The pre-existing track  which ended a little further up the hill, was widened for the hydro construction,  not by cutting a further batter but by importing aggregate (left) to use as fill.

There little  attempt (photo above) to shape the the fill so it merges into the contours of the land.  The result is a broad bench cutting across the hillside.  In landscape terms, the track here is in effect still 5-7m wide rather than the 2.5-3m recommended by the National Park.

The 3m mark on tape measure is just to the left of the small stone holding the tape measure in place.

Even on the better sections, the track is far wider than the LLTNPA requires.  I took my 3m tape which is here fully extended on a section of track which slopes gently downhill.  I think a 2.5m track would have been more than adequate here (and probably less as you can see from the vehicle marks) but the actual track is more like 3.5m wide.   What is the LLTNPA going to do to address this?  The wider the track of course, the more it will stand out from a distance.  There is no evidence of the central grass strips which grace the Allt Andoran track (top photo).

If there was any serious intention to narrow the upper Falloch construction track this double gate would have been removed – another illustration of just how wide this track is.



Readers who have driven up the Glen Falloch or walked there will know that the construction compound is still in place and, during my walk, there was some evidence that some further work had been undertaken to restore the destruction caused by the hydro scheme.


Where turf has been stored successfully, then used alongside the track and cattle have been kept off, the restoration does look better, although the protruding plastic culvert tells a tale

The restored sections however are few in comparison to those that still need attention and at this rate the track is going to take years to restore to anything like an acceptable state.  That is unacceptable in a National Park whose current Plan incidentally states (and rightly so):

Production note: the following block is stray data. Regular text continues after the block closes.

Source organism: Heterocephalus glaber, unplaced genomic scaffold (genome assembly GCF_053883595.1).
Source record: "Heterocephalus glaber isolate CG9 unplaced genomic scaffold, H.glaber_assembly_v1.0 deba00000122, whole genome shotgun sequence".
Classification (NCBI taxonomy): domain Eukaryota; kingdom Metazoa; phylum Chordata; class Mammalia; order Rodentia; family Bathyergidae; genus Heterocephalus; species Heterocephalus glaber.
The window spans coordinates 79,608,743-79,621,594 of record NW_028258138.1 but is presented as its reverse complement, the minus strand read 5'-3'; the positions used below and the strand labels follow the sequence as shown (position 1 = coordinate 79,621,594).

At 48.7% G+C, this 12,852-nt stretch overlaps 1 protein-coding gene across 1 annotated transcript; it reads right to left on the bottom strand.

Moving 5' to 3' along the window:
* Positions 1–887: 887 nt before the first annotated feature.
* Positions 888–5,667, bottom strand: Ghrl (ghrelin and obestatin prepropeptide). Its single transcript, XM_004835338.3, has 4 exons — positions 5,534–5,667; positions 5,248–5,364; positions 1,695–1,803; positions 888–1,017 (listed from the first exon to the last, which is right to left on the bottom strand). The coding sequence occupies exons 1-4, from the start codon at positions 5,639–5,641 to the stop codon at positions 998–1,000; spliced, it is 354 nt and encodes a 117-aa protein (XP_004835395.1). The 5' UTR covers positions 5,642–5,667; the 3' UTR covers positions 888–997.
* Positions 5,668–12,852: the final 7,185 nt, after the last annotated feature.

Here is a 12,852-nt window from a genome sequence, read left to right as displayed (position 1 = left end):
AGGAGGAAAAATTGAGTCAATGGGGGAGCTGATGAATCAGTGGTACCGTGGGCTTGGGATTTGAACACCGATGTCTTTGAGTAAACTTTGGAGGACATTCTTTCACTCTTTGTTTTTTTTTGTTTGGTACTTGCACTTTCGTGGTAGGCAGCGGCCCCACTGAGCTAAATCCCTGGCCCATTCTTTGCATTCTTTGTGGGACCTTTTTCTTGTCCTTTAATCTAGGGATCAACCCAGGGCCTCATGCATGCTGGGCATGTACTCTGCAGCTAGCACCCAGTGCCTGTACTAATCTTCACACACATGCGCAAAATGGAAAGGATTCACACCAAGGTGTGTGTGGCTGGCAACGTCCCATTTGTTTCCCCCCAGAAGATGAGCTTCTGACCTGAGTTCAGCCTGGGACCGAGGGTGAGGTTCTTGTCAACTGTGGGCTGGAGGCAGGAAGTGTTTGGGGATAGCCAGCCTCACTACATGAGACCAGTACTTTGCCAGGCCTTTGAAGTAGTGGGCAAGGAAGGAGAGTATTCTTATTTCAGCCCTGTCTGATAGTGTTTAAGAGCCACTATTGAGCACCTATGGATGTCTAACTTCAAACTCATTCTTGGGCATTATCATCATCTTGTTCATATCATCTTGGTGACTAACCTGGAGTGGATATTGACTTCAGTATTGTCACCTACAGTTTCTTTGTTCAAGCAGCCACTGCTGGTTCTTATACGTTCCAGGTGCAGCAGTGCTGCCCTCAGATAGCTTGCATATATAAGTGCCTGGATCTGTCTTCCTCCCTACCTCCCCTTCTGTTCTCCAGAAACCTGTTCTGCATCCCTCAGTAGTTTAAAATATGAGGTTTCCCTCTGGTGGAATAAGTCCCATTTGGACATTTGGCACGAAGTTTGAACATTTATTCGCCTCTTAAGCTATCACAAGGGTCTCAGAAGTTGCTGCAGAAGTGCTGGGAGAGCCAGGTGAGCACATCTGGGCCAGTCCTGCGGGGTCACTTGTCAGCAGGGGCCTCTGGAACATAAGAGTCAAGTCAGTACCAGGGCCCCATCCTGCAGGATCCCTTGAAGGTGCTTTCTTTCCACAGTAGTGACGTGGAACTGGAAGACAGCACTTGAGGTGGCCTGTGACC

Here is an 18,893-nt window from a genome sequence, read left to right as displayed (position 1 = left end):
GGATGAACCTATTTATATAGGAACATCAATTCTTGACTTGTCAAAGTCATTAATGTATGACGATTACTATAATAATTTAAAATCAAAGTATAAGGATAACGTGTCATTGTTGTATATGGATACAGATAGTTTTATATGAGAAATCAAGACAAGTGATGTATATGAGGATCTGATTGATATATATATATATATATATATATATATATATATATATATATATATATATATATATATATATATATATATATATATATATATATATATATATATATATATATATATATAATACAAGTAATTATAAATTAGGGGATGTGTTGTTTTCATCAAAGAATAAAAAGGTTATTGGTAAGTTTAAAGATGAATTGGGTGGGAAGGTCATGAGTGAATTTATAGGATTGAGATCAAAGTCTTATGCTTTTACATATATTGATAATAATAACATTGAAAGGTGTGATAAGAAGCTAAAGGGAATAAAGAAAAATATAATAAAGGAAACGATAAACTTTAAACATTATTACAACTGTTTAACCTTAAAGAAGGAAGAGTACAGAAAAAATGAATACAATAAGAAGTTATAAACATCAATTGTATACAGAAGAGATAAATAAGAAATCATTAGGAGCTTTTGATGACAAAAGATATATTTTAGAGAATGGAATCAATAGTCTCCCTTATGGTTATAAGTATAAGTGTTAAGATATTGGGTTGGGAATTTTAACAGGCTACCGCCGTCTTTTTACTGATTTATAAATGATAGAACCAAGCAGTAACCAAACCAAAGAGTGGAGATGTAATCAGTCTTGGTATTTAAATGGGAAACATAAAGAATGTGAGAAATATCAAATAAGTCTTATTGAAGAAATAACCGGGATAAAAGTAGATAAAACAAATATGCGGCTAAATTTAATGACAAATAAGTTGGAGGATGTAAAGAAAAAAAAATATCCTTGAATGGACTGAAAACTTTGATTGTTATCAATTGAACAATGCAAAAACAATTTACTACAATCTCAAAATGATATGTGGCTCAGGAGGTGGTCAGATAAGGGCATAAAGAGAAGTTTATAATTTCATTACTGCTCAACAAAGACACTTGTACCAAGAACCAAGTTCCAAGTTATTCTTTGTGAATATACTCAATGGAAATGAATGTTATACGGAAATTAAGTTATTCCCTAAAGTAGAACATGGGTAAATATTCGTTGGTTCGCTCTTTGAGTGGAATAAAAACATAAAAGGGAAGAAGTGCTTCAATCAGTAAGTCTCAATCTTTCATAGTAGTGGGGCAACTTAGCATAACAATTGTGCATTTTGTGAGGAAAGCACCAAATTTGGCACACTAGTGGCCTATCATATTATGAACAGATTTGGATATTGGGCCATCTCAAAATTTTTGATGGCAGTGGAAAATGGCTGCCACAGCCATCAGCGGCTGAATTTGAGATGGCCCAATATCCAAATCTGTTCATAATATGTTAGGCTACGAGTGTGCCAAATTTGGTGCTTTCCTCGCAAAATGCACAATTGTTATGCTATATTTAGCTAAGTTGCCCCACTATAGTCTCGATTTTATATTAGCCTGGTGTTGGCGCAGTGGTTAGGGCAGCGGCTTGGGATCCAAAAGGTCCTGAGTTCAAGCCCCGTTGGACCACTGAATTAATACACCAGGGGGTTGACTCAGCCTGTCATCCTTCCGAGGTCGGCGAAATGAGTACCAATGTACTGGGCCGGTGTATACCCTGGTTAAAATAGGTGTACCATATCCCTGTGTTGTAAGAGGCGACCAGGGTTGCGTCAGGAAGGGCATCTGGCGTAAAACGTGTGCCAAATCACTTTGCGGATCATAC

The outstanding landscapes and special qualities of the Park should be protected and where possible enhanced


What needs to happen


The LLTNPA needs both to learn from the Glen Falloch disaster but also find ways to reduce the impact of what has happened.   This is not just about Glen Falloch, but the forty odd other hydro schemes in the National Park, many of which have similar impacts.  Here is my first go at a list of actions that are needed:

  1. Planning decisions that have significant landscape implications should no longer be delegated to staff but considered by the Planning Committee, as in the Cairngorms National Park Authority.
  2. The LLTNPA should commission an independent report into the Glen Falloch hydro schemes which should fully involve those who are concerned about the protection of Scotland’s landscape, which should look both at the mistakes that have been made and how they can be reversed.
  3. The new Partnership Plan needs to incorporate a meaningful landscape policy which, like the Cairngorms National Park Authority, indicates areas where there will be a presumption against development.  Unless the LLTNPA does this, the current destruction of landscape in the National Park will simply continue.
  4. The LLTNPA Board should engage with the Glen Falloch estate and develop a plan on how to remove the hydro tracks granted consent by staff.  Over the next ten years the estate will receive a huge income from the hydro schemes which could still be used, as originally intended, to remove the tracks.
  5. Where existing tracks were widened, the LLTNPA needs to ensure that all the restoration meets the standards set out in its good practice guidance.   Tracks which are broader than the maximum and unfinished culverts for example should not be tolerated.
  6. The LLTNPA should put in place measures to control the off-road use of vehicles, particularly in wild land.
  7. The LLTNPA Board and senior staff need to get out more and take a look at what is being done in their name.
January 18, 2017 Nick Kempe 1 comment
Herald Monday 17th January